At least, however, I’m keeping it alive.

I’ve never allowed myself to have hope about the future, to have hope that things wouldn’t always be the way they were for me. But somehow, as things have gotten better, I’ve started looking up, so to speak.

And I’m doing well. I haven’t felt this good about my life in years. Things are going great for me–relationships with others, my classes, my lack of psychotic breaks lately–and I have no immediate reason to believe this will change. And even if they do, I’ve already come to the realization that misery really can be only temporary, and that is a realization that I hope will stick with me.

Who knows, maybe my new outlook on life will grow and take wing.

I know that my mental illness will always be my dark companion, but I can ignore it now and focus on my future.

New year.

New attitude.

Yeah, things are looking pretty good.


I think I’ve hinted at this before, but I am a terribly haunted person. I’m plagued by phantoms of my past. Memories like ghosts. I’m trying to move on, and I’ve made progress overall, I think, even though it seems like for every three steps I take in the right direction I fall back two more.

I’ve been having disturbing, compulsive thoughts lately, and I admit that I am writing this at this very moment in part to distract me. And where does my mind tend to wander when I let it? To my past.

I’m going to write about one of my worst memories here, one of the many events in my life that have made me who and what I am. A warning: this is a pretty dark memory, and if you don’t care to read something troubling at the moment or if you think it might trigger an episode within yourself, please, by all means, go read something else.

For anyone left, here we go.

Rewind time to several years ago–I was still in middle school, living with my mother and my brother and sisters. My biological father was still in the picture, and I had not even met my adopted father yet. My father had, at this point, nearly killed me and had sent me to the hospital a few times, but this memory is not about one of those times.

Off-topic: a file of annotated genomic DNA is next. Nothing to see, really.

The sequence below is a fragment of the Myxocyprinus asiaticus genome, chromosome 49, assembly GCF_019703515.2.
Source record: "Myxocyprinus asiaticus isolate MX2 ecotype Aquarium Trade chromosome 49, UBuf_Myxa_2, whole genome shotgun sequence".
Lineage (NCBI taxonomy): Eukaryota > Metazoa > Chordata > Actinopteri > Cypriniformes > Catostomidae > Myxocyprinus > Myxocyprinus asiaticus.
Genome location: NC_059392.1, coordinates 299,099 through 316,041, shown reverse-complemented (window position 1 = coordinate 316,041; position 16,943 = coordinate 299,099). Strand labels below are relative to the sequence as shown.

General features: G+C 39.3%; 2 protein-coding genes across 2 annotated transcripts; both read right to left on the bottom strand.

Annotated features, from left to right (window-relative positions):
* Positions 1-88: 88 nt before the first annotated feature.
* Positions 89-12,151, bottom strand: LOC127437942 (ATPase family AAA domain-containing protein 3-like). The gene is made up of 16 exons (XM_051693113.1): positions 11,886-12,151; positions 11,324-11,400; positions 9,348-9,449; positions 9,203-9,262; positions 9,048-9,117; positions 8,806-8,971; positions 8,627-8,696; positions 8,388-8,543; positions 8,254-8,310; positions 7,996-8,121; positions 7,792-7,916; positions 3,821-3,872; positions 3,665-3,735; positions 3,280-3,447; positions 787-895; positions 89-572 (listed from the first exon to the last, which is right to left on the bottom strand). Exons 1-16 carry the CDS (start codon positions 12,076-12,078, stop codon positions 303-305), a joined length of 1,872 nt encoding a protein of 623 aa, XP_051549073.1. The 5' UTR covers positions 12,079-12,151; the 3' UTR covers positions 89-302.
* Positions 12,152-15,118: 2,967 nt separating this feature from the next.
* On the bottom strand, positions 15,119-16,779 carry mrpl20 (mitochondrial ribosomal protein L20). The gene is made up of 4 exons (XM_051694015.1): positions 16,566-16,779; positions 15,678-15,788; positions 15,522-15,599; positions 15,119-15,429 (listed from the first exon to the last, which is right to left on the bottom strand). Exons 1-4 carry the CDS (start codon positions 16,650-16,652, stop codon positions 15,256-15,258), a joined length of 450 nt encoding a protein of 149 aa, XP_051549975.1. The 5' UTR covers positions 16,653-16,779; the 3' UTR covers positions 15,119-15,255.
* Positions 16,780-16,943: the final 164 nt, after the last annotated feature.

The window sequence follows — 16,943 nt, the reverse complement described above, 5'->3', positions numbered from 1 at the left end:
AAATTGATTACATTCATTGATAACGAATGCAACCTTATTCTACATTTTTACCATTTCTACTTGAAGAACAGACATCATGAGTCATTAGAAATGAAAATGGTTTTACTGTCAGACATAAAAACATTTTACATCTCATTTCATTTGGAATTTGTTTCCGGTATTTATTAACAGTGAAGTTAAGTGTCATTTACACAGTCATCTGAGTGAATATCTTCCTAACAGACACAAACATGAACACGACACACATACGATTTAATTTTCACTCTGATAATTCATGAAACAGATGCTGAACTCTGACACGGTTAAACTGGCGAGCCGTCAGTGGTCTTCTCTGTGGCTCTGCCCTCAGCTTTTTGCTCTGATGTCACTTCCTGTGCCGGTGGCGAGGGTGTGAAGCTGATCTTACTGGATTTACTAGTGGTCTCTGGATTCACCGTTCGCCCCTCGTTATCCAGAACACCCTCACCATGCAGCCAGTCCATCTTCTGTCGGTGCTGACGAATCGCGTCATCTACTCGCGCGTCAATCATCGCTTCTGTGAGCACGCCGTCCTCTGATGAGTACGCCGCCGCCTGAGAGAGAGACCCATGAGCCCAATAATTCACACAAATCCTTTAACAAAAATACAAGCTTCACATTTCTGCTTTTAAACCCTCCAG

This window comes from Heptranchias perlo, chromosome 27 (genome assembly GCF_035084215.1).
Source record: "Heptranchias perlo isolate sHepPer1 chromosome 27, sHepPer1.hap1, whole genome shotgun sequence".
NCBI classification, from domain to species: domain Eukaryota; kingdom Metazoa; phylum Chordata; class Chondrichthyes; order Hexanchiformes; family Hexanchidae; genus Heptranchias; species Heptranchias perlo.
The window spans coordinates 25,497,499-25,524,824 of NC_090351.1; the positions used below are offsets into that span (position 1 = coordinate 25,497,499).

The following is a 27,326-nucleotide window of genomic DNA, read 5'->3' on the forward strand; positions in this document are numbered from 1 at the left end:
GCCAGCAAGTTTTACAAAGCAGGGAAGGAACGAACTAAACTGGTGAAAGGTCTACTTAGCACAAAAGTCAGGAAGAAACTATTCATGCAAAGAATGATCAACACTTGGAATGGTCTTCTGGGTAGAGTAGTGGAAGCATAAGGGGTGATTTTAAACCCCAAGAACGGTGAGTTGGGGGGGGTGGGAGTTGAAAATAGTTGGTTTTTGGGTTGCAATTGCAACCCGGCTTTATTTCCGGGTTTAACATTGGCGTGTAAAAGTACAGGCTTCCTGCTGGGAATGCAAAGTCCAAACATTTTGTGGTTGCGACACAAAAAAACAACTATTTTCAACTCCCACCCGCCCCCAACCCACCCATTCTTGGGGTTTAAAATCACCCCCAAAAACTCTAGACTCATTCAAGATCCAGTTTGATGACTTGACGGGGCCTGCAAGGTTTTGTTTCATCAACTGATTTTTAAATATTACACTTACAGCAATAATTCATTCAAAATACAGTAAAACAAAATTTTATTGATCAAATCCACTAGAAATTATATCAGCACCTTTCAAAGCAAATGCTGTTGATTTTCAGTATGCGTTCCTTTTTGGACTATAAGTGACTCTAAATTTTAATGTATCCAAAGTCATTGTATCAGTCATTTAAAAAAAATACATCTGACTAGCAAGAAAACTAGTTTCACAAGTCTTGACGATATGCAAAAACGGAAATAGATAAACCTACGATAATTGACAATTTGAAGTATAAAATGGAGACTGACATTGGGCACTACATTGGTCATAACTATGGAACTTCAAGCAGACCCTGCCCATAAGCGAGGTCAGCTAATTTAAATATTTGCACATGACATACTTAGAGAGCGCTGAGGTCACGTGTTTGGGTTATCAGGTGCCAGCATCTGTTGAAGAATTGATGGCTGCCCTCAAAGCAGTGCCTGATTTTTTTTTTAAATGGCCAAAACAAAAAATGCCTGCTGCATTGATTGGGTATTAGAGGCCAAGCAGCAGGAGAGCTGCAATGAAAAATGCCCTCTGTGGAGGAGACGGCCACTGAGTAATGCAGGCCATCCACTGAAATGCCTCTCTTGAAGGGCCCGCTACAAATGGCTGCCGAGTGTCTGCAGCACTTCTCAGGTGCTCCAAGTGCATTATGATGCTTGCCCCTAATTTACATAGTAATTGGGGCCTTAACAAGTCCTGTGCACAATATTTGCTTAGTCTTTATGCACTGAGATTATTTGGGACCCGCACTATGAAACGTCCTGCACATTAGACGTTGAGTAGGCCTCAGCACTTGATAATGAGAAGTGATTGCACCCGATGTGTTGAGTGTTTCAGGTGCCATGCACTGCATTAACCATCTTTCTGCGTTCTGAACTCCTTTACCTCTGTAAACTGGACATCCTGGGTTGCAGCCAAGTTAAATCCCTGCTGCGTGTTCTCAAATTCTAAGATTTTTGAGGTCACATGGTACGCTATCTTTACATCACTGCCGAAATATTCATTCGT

My parents fought often, as they always did, and usually, things ended violently, though it was never my mom doing any of the violence. Frequently, I would collect my frightened and/or crying siblings and take them upstairs to the spare room, shut the door, and pop in a Star Wars DVD and turn the volume on the sound system up. Eventually, they would become engrossed in the movie, and since this often happened late at night, they would fall asleep. And I would sit and worry, and sometimes, if they were all three asleep, I would sneak out of the room to listen at the top of the stairs, and worry some more (what I heard there was never reassuring.)

On one particular night, my parents were in their room fighting. Well, shouting loudly. The fighting hadn’t begun yet. It happened in a flash–my father traded berating my mom in favor of hitting her.

Then, he drew the gun from the closet. And aimed it at her.

I was terrified. In that moment, I was certain he would kill her. I was sure of it. And in my stress and terror, I really think I dissociated a little bit, because this next part felt more like I was watching myself do it.

I ran to the kitchen and got the biggest knife I could find (and my mother, being quite the culinary expert, had more than a collection of kitchen tools) and then dashed back to the room.

The son of a bitch, my father, had his back to me, and only my mother saw me approach. She wanted me to leave, I know it, but I couldn’t. I was going to kill him and end this once and for all, in my early-teenage mind.